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Early ornithologists relied on dead birds to do their research. John James Audubon (1785-1851), for instance, wasn’t happy if he shot less than a hundred birds a day. But by the turn of the twentieth century, ornithologists had new tools: better optics—the pioneering American field guide was Birds Through An Opera Glass (1890) by Florence Merriam—and cameras.

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They also had a more conservationist-orientated mindset. Instead of killing birds, they thought, why not…watch them?

Trained as a Protestant minister, Herbert K. Job (1864-1933) taught ornithology at Connecticut’s state agricultural college from 1908 to 1924. As an avid conservationist, he worked for the National Audubon Society and also served as South Carolina’s Director of Conservation. His friendship with Teddy Roosevelt contributed to the latter’s setting up of the Key West National Wildlife Refuge. (The Library of Congress has rare movie footage Job took of Roosevelt in Louisiana in 1915.)

Job also took a lot of photographs on his expeditions into the field.

The Trinity College Ornithology Lantern Slides collection is made up of 770 hand-tinted glass plate slides. A sandwich of two thin pieces of 3.25 x 4-inch glass, which contain the emulsion and tints within, these were originally used in lantern slide projectors. Today, these slides have been digitalized and anyone with access to an internet connection can see them.

Here are some highlights. Click on the photos below to see the full collection in all its glory.

Blue-headed Vireo Nest

Herbert Keightley Job, Enfield, Connecticut, May 1913

The photographer’s hand in this slide gives a sense of scale and shows how intimate ornithology can be. Vireos, like most songbirds, make nests that are just big enough to fit their bodies. Note how the nest has been camouflaged with bits of lichen, which helps the nest blend into the branch.

Arctic Tern

Herbert Keightley Job, Matinicus, Maine, July 1906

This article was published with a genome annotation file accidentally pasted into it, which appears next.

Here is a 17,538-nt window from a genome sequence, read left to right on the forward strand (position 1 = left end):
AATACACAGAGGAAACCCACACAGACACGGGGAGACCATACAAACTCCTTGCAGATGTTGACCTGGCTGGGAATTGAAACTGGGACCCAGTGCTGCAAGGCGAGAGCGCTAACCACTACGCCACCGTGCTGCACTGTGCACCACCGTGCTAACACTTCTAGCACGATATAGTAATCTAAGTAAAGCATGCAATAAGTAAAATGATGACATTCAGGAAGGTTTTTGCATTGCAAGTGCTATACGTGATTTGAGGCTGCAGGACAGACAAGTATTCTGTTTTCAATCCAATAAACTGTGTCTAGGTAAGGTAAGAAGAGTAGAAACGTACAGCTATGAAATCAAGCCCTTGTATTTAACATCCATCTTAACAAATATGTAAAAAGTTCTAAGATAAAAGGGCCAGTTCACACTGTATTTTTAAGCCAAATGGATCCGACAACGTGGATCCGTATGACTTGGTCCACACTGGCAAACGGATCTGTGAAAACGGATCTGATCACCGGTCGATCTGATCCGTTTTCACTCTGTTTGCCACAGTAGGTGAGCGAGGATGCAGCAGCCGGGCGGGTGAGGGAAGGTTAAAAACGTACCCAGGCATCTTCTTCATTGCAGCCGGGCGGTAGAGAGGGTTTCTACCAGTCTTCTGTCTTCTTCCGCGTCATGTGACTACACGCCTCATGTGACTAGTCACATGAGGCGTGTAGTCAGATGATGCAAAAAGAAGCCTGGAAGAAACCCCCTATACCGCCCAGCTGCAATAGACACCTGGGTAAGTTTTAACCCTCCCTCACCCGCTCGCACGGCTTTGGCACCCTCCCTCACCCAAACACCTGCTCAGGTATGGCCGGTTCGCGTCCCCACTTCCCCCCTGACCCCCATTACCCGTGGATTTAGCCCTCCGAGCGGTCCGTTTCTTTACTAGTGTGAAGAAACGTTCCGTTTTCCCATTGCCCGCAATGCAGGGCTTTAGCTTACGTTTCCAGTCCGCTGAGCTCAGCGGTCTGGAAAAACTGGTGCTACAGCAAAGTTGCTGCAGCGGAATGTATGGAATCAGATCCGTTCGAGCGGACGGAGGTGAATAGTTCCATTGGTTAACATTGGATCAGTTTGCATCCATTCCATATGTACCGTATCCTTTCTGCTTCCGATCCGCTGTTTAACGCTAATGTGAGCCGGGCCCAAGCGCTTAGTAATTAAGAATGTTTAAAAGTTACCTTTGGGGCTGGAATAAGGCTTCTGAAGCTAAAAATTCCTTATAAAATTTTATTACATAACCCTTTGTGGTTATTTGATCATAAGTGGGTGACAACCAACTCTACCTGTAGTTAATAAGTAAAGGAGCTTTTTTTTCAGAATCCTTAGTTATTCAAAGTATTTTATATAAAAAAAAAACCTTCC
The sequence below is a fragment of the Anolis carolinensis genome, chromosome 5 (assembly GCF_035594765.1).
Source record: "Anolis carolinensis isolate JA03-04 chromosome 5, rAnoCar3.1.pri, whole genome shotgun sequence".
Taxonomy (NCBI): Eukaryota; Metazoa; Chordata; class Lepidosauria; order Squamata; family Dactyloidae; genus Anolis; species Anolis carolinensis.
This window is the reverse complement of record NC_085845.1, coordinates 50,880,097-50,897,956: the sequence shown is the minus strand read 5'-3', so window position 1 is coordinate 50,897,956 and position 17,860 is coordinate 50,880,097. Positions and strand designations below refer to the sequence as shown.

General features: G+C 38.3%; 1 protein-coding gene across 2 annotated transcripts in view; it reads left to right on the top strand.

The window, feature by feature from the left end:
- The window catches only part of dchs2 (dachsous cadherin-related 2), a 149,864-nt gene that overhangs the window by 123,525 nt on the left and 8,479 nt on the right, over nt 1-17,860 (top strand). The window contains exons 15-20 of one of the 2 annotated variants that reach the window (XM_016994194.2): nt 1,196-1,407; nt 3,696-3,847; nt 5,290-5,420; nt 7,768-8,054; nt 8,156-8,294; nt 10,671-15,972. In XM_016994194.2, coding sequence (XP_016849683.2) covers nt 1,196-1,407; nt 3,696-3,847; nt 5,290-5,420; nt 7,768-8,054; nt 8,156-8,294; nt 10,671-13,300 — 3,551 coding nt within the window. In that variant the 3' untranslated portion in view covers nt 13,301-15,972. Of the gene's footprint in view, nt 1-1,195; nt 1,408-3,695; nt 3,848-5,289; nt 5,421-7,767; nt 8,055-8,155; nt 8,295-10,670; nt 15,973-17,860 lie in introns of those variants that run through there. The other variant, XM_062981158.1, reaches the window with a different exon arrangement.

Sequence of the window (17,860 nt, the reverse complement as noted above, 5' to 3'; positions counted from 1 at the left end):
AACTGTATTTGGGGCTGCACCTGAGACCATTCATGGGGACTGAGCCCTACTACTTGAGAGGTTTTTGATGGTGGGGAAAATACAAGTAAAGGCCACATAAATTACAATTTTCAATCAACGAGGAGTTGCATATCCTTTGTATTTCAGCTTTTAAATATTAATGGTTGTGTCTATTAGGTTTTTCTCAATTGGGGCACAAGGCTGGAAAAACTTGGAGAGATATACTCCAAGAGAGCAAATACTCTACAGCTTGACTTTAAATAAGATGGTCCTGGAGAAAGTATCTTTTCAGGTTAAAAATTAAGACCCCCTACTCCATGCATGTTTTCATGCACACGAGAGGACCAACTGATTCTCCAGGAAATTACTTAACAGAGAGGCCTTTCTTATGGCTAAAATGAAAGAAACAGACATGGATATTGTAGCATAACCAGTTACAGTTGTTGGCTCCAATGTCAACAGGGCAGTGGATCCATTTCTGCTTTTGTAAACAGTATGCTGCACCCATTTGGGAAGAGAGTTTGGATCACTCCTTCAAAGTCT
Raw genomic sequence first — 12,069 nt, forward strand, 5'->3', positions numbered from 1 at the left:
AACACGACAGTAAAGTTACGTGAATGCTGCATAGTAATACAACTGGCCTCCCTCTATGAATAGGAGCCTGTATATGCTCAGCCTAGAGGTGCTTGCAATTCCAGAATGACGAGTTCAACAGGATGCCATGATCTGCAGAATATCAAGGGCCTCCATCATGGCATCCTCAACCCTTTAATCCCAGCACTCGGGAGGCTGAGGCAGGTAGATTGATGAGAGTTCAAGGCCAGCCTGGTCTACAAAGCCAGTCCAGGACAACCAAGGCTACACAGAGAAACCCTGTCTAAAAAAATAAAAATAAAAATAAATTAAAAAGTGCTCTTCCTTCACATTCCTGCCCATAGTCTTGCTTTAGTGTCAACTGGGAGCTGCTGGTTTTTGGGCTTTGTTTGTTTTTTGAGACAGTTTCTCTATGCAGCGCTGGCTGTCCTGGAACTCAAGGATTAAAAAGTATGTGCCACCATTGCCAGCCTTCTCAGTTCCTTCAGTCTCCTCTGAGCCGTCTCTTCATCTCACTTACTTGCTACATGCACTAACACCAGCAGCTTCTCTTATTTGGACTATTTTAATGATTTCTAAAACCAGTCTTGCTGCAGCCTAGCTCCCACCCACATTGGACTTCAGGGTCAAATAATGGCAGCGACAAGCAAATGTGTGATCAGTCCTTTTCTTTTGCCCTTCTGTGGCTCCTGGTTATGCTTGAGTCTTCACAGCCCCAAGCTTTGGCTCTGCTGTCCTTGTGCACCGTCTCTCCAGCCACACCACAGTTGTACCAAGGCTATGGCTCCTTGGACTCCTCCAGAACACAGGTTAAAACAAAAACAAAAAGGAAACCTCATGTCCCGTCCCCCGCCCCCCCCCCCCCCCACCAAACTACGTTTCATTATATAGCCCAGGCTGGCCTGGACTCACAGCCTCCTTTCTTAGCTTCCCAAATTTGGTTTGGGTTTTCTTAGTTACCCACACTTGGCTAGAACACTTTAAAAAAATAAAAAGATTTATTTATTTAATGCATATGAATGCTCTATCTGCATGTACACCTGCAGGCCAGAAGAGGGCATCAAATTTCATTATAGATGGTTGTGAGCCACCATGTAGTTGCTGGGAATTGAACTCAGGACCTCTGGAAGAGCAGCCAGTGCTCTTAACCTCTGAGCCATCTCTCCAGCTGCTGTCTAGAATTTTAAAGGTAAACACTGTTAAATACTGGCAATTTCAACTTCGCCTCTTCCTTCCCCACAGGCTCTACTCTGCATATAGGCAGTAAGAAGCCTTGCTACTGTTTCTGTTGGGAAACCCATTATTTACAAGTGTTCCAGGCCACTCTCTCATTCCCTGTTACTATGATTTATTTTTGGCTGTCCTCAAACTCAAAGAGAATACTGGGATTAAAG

How did Job got this picture? Arctic Terns are notorious for aggressively defending their nesting sites. Those in the know wear helmets, since the birds will smack into the highest point of their targets. The terns also defecate on interlopers, just to show who is boss.

Herbert Keightley Job, Seal Island, Nova Scotia, July 1904

When not being ferociously territorial over their nesting sites, Arctic Terns are epic fliers. They have one of the longest migration routes on the planet, from the Arctic to Antarctica, and travel about 25,000 miles each year. The oldest known Arctic Tern was at least 34 years old when it was recaptured during a banding operation in Maine.

Marsh Hawk Nest with 6 Young

Herbert Keightley Job, Nelson County, North Dakota, June 1901

As adults, long-winged Northern Harriers, as Marsh Hawks are now called, hover over marsh and prairie in search of prey below. As gawky nestlings, they’re pretty defenseless and incredibly hungry.


Herbert Keightley Job, Battledore Island, Louisiana, June 1908

Like many shorebirds, Black Skimmers nest colonially. Unlike other shorebirds, they hunt by flying just above the water with their long lower mandibles skimming through the water. When they feel a fish, their jaws snap shut. This makes them great night-foragers—they don’t need to see their prey.

Black-crowned Night-Heron nest with Two Eggs

Herbert Keightley Job, Barnstable, Massachusetts, May 1905

Egg-collecting used to be a hobby. Collectors would compete for the rarest eggs, which meant rare breeding birds were threatened by their activities. Egging is now illegal in the U.S., thanks to the Migratory Bird Act of 1918—which made it unlawful to kill or sell most species of birds. Theoretically it put an end to pot hunting, egg-collecting, and, especially, the heedless slaughter of plumed birds for fashion.

Young Chimney Swift

Herbert Keightley Job, Kent, Connecticut, July 1906

Not something you see everyday. Swifts spend most of their lives in the air. They can’t perch like songbirds, as this clinging-by-its-claws youngster demonstrates. Almost entirely dependent on human structures for nesting, the Chimney Swift population has plummeted as industrial chimneys fall into disrepair and home fireplace chimneys are covered over.

Great Blue Herons

Herbert Keightley Job, Assiniboia, Canada, June 1905

Great Blue Herons are stately, majestic, and just a little dinosaur-like. Grabbing or impaling prey, these large herons can swallow surprisingly large fish whole. They tend to nest in groups, known as heronries, which they return to for decades, as long as the trees are still there.

Young Barred Owl

Herbert Keightley Job, North Middleboro, Massachusetts, undated

One of the big concerns in birding today is the harassment of owls, who, unlike most other birds, rest during the day. Getting this close to an owl chick for a photograph would be frowned upon today. Luckily, telephoto lens have come an extremely long way in the last century. (Contemporary ornithologists need permits to get into nests, and to band and otherwise handle young and old birds alike.)

Broad-winged Hawk

Herbert Keightley Job, Kent, Connecticut, May 1906

In the fall, Broad-winged Hawks migrate from the eastern half of North American to northern South America. They fly an average of 4,350 miles, 69 miles a day. As many as two million fly over Vera Cruz, Mexico each fall in “the river of raptors.” In the spring, they return back to North America to breed.

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